A Society in Danger Essay

1267 Words 6 Pages
In the book The Stranger, Camus characterizes Meursault as an atheist, an unemotional robot, and an outcast to demonstrate how he threatens society. The way Camus characterizes Meursault impacts the book in views to which he threatens society, like when he seems useless, has no compassion or feelings, and when he does nothing to help society, making him seem like society’s worst enemy. How he characterizes Meursault proves how he becomes a threat to society through the use of syntax by displaying insensitivity, and diction to prove his atheism. He also only focuses on physical objects, and the way he sees life causing him to be a stranger. Meursault can be a threat to society by just not fitting in with everyone else and preventing …show more content…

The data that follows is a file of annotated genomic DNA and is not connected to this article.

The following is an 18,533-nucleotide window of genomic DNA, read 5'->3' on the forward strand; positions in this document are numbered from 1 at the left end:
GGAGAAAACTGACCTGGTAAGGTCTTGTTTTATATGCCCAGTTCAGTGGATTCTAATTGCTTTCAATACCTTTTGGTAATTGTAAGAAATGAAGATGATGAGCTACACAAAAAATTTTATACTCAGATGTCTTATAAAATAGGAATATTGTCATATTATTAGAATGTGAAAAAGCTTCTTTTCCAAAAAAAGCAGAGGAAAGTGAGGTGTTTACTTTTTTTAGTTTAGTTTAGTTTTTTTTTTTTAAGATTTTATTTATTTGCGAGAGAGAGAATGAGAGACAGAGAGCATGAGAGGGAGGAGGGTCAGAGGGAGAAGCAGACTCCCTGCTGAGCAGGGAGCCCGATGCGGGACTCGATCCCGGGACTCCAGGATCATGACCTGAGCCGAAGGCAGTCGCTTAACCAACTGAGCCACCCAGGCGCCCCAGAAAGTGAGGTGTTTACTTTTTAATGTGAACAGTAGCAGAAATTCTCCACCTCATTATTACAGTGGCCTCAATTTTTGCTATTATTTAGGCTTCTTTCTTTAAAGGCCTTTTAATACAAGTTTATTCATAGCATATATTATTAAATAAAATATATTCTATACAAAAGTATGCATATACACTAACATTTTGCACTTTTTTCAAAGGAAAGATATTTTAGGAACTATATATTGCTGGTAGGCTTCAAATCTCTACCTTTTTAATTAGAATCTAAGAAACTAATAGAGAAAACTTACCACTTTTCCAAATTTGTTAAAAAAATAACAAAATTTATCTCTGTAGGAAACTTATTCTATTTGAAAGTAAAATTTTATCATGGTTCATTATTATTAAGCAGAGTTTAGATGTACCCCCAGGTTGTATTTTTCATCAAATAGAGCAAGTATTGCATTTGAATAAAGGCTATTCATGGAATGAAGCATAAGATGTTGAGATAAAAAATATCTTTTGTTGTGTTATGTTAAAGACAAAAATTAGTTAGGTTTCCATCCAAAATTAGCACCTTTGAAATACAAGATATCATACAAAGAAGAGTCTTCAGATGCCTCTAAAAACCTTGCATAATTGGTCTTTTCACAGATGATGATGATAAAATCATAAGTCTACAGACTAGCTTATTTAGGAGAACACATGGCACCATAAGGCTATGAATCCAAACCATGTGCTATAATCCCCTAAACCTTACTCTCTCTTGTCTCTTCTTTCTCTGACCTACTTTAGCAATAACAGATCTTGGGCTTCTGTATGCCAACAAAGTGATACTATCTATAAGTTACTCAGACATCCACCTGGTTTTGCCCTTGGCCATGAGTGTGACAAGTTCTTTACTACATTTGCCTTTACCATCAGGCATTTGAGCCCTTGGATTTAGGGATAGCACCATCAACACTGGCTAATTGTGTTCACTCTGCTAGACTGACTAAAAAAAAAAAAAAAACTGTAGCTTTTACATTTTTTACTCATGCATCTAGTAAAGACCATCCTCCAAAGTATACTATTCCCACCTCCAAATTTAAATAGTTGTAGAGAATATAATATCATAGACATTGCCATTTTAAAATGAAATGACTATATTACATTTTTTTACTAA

Throughout the whole long sentence, Camus keeps describing Meursault, but he always does it in a negative way which makes him look like an emotionless person that cannot bring any good to society, symbolizing danger. Not only does Camus manipulate syntax, but he also employs diction to prove how Meursault’s atheism threatens the unity of society. Camus does a great job making Meursault an atheist to demonstrate how he threatens society. Meursault being an atheist keeps society from uniting as a whole because he does not fit in with everyone else. The magistrate questions Meursault by asking, ‘you do believe, don’t you, and you’re going to place your trust in Him aren’t you’ (Camus 69) and Meursault responds, “Obviously, I again said no” (Camus 69) proving that he has not only denied God once but several other times because he says “again” meaning he has done it more than once. His denial of God keeps society from uniting because everyone believes in God except him. Meursault’s atheism is so noticeable that he gets a nickname, ‘Monsieur Antichrist’ which explains his threat to society because all the people start calling him ‘Antichrist’ which means that everyone else goes to mass on Sundays to worship God, but he would care less what people do on Sundays (Camus 71). When the chaplain goes and visits him in jail he says, ‘I am on your side. But you have no way of knowing it, because

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